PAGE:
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Eddie O'Sullivan Told An Outrageous Story Of Paul O'Connell's Incredible Will To Win

Eddie O'Sullivan Told An Outrageous Story Of Paul O'Connell's Incredible Will To Win
By PJ Browne Updated

Nearly ten years ago today, Ireland travelled to Paris for a Six Nations game under the charge of Eddie O'Sullivan.

France raced into 29-3 lead aided by tries from Aurelien Rougerie, Olivier Magne, David Marty and Cedric Heymans.

We discussed this latest example of O'Connell's staggering heroism on our daily sports podcast, The Racket:

O'Connell'sThe game was pretty much dead and buried for Ireland after 40 minutes.

In stereotypical French fashion, their foot was removed from the gas and carelessness set in.

With just less than 15 minutes remaining on the clock, Ireland had cut the lead to 12. There it would remain, though. Still, face saved for the Irish XV.


Paul O'Connell started in the second row, partnered by Malcolm O'Kelly that day. Ten minutes into the second half, the man who today announced his retirement, injured his collarbone.


Speaking on The Last Word with Matt Cooper on Today FM following O'Connell's announcement, O'Sullivan told of the Munster man's incredible will to win in that game. Despite being 30 points down at the time of the injury, O'Connell played on; showing a tolerance for pain which O'Sullivan could barely comprehend.


Probably the thing that jumps out at me is back in 2006 we were playing in Paris. We started the game horrendously. We were all over the place. I think - oh God - it must have been 30 points down at half time. We were taking water like we were drowning out there.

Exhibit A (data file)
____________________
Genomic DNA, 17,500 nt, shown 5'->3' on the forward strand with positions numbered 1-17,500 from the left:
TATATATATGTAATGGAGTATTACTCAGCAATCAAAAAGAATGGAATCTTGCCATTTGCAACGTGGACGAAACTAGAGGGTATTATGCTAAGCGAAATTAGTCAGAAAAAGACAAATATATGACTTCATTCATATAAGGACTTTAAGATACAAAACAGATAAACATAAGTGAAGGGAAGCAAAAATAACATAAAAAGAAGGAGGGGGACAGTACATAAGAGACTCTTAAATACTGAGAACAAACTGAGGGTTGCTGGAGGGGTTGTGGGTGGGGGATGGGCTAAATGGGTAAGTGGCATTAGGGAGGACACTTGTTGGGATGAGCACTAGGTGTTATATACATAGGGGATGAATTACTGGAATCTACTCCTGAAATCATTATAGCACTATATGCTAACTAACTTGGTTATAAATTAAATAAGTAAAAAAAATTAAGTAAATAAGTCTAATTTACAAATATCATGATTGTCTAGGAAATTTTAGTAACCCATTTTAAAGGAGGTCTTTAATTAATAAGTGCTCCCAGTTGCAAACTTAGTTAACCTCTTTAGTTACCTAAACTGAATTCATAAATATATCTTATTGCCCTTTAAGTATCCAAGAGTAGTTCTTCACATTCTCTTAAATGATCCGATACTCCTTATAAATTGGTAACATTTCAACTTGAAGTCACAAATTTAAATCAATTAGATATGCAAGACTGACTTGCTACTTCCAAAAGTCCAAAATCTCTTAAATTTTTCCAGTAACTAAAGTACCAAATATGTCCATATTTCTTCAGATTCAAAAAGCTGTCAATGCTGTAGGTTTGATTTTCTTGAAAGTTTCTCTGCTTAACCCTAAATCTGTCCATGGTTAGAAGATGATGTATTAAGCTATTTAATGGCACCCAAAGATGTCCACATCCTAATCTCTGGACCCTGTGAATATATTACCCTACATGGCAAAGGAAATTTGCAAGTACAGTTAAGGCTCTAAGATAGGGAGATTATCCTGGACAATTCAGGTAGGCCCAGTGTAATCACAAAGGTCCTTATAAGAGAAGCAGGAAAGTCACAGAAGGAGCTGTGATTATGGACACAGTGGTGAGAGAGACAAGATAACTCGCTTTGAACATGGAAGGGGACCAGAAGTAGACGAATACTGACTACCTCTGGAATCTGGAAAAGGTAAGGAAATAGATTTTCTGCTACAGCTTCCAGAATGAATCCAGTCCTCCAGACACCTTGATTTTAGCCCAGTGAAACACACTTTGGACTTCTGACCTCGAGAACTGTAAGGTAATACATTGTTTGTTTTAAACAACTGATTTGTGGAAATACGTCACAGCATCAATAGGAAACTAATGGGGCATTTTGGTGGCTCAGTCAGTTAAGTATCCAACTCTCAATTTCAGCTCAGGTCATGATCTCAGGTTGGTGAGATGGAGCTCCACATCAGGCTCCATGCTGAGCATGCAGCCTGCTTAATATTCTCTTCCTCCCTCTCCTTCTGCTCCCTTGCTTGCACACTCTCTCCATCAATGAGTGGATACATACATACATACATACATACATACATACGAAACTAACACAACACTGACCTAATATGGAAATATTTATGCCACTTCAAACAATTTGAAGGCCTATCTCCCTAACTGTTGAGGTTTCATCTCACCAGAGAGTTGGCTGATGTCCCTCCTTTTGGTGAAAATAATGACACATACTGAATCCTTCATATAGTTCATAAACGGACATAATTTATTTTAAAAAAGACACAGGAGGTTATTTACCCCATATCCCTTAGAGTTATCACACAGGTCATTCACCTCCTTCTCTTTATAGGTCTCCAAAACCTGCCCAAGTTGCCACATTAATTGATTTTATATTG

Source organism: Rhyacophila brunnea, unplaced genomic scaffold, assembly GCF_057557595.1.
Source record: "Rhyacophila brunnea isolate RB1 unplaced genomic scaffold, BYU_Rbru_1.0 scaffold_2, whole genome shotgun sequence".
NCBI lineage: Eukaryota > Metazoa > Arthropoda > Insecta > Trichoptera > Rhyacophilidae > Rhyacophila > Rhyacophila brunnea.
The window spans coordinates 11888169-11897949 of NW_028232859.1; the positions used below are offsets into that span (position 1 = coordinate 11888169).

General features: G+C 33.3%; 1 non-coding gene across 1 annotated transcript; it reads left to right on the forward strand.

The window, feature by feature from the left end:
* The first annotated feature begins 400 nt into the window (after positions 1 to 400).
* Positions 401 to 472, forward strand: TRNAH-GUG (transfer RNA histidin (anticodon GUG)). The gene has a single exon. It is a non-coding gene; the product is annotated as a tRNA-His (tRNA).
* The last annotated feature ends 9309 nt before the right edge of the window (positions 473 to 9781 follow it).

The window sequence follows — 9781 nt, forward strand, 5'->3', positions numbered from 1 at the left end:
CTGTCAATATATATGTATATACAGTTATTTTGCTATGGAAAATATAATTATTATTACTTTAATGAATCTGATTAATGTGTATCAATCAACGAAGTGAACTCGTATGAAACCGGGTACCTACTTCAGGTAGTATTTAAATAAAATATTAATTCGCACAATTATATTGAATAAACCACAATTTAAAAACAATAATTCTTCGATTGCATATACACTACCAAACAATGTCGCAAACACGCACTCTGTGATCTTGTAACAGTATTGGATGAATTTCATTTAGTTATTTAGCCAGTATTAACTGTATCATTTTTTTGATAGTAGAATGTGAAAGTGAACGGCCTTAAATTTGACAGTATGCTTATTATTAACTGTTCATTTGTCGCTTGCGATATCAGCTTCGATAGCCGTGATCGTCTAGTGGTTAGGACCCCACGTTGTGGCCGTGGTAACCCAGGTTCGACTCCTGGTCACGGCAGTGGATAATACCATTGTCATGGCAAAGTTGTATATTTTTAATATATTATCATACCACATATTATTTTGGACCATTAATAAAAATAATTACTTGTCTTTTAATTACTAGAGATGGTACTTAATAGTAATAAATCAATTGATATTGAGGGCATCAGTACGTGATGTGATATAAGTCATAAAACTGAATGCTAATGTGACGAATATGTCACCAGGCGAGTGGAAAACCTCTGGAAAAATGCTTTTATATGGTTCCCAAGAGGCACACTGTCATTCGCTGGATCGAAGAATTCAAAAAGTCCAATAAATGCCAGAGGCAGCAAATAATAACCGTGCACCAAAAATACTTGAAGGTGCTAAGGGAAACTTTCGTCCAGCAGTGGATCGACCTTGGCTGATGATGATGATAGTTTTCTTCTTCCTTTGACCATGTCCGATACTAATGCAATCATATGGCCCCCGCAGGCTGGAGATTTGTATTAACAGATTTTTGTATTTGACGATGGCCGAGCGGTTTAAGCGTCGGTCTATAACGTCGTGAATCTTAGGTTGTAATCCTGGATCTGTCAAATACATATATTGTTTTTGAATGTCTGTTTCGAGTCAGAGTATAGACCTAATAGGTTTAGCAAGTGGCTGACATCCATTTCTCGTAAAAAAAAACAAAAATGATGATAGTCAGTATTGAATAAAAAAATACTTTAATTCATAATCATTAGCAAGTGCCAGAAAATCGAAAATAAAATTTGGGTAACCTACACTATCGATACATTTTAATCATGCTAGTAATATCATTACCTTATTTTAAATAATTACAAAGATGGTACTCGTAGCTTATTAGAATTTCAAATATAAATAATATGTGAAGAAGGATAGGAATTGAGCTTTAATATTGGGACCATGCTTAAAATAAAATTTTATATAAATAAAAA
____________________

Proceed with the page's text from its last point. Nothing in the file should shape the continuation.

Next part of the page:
We went out in the second half and we steadied the ship. We were coming back into the game and maybe ten minutes into the second half he was taken off the side of a ruck by a French player and he separated his AC joint which is his collarbone and his collarbone popped up. It was, I suppose, half an inch after popping up, almost breaking through the skin.

For most people, most mortals, the pain of that is excruciating. Like you would have been reeled ashore; an ice-pack and sit him down.

He played on, he never broke stride, he ran through it. To me, I just couldn't get my head around how he went through the pain barrier for 30 minutes in Paris.

We came back and we scared the hell out of the French and nearly won the game. His contribution in the second half was extraordinary - by any standards - when you consider he had a separated AC joint as he was doing it, to me that was just incredible.

Picture credit: Sportsfile


Read: The International Reaction Thus Far To Paul O'Connell's Retirement

Read: Paul O'Connell's Earliest Memories Of Rugby Are As Limerick As It Gets

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